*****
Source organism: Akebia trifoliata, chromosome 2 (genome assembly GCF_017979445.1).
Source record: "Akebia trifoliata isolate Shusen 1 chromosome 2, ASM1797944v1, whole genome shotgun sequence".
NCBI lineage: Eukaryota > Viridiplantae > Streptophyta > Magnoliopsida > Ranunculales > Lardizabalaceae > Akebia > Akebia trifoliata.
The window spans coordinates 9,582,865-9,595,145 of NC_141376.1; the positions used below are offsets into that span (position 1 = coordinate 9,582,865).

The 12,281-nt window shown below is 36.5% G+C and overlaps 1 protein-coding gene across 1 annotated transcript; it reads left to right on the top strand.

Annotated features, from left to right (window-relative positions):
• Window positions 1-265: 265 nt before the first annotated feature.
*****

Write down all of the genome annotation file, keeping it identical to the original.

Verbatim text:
Source organism: Akebia trifoliata, chromosome 2 (genome assembly GCF_017979445.1).
Source record: "Akebia trifoliata isolate Shusen 1 chromosome 2, ASM1797944v1, whole genome shotgun sequence".
NCBI lineage: Eukaryota > Viridiplantae > Streptophyta > Magnoliopsida > Ranunculales > Lardizabalaceae > Akebia > Akebia trifoliata.
The window spans coordinates 9,582,865-9,595,145 of NC_141376.1; the positions used below are offsets into that span (position 1 = coordinate 9,582,865).

The 12,281-nt window shown below is 36.5% G+C and overlaps 1 protein-coding gene across 1 annotated transcript; it reads left to right on the top strand.

Annotated features, from left to right (window-relative positions):
• Window positions 1-265: 265 nt before the first annotated feature.